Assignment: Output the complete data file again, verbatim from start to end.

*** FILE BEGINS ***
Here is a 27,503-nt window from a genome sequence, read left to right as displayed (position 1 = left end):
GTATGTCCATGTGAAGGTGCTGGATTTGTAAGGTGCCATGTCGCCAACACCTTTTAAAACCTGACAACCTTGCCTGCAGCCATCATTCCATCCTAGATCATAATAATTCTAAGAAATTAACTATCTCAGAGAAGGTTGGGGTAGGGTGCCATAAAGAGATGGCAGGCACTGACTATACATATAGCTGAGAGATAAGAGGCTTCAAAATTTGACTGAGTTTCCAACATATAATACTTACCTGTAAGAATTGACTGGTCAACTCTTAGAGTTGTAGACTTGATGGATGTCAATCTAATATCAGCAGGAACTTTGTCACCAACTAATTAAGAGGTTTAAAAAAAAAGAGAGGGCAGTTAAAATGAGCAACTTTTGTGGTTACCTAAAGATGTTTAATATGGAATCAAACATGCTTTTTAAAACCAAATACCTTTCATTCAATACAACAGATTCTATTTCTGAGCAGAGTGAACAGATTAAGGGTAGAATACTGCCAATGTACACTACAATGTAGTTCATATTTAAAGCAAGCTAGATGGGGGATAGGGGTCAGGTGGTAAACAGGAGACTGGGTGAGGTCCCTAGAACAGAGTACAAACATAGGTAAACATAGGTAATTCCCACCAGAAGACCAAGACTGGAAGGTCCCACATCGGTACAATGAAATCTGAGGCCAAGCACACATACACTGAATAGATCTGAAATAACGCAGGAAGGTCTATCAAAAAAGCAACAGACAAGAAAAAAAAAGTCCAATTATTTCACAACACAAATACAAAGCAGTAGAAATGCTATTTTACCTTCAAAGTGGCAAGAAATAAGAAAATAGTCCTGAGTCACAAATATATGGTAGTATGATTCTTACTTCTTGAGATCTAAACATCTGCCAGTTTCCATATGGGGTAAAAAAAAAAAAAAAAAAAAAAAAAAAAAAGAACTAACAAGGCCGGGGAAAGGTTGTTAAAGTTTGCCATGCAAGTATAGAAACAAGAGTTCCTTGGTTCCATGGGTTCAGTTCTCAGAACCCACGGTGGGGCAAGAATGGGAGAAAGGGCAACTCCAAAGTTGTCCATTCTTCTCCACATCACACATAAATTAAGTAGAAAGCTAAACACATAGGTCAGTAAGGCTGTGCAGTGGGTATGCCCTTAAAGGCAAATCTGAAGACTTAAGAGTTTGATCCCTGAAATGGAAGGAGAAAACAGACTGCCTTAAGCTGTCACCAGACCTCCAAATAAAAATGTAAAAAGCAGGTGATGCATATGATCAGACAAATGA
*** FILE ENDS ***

Here is a 27,503-nt window from a genome sequence, read left to right as displayed (position 1 = left end):
GTATGTCCATGTGAAGGTGCTGGATTTGTAAGGTGCCATGTCGCCAACACCTTTTAAAACCTGACAACCTTGCCTGCAGCCATCATTCCATCCTAGATCATAATAATTCTAAGAAATTAACTATCTCAGAGAAGGTTGGGGTAGGGTGCCATAAAGAGATGGCAGGCACTGACTATACATATAGCTGAGAGATAAGAGGCTTCAAAATTTGACTGAGTTTCCAACATATAATACTTACCTGTAAGAATTGACTGGTCAACTCTTAGAGTTGTAGACTTGATGGATGTCAATCTAATATCAGCAGGAACTTTGTCACCAACTAATTAAGAGGTTTAAAAAAAAAGAGAGGGCAGTTAAAATGAGCAACTTTTGTGGTTACCTAAAGATGTTTAATATGGAATCAAACATGCTTTTTAAAACCAAATACCTTTCATTCAATACAACAGATTCTATTTCTGAGCAGAGTGAACAGATTAAGGGTAGAATACTGCCAATGTACACTACAATGTAGTTCATATTTAAAGCAAGCTAGATGGGGGATAGGGGTCAGGTGGTAAACAGGAGACTGGGTGAGGTCCCTAGAACAGAGTACAAACATAGGTAAACATAGGTAATTCCCACCAGAAGACCAAGACTGGAAGGTCCCACATCGGTACAATGAAATCTGAGGCCAAGCACACATACACTGAATAGATCTGAAATAACGCAGGAAGGTCTATCAAAAAAGCAACAGACAAGAAAAAAAAAGTCCAATTATTTCACAACACAAATACAAAGCAGTAGAAATGCTATTTTACCTTCAAAGTGGCAAGAAATAAGAAAATAGTCCTGAGTCACAAATATATGGTAGTATGATTCTTACTTCTTGAGATCTAAACATCTGCCAGTTTCCATATGGGGTAAAAAAAAAAAAAAAAAAAAAAAAAAAAAAGAACTAACAAGGCCGGGGAAAGGTTGTTAAAGTTTGCCATGCAAGTATAGAAACAAGAGTTCCTTGGTTCCATGGGTTCAGTTCTCAGAACCCACGGTGGGGCAAGAATGGGAGAAAGGGCAACTCCAAAGTTGTCCATTCTTCTCCACATCACACATAAATTAAGTAGAAAGCTAAACACATAGGTCAGTAAGGCTGTGCAGTGGGTATGCCCTTAAAGGCAAATCTGAAGACTTAAGAGTTTGATCCCTGAAATGGAAGGAGAAAACAGACTGCCTTAAGCTGTCACCAGACCTCCAAATAAAAATGTAAAAAGCAGGTGATGCATATGATCAGACAAATGA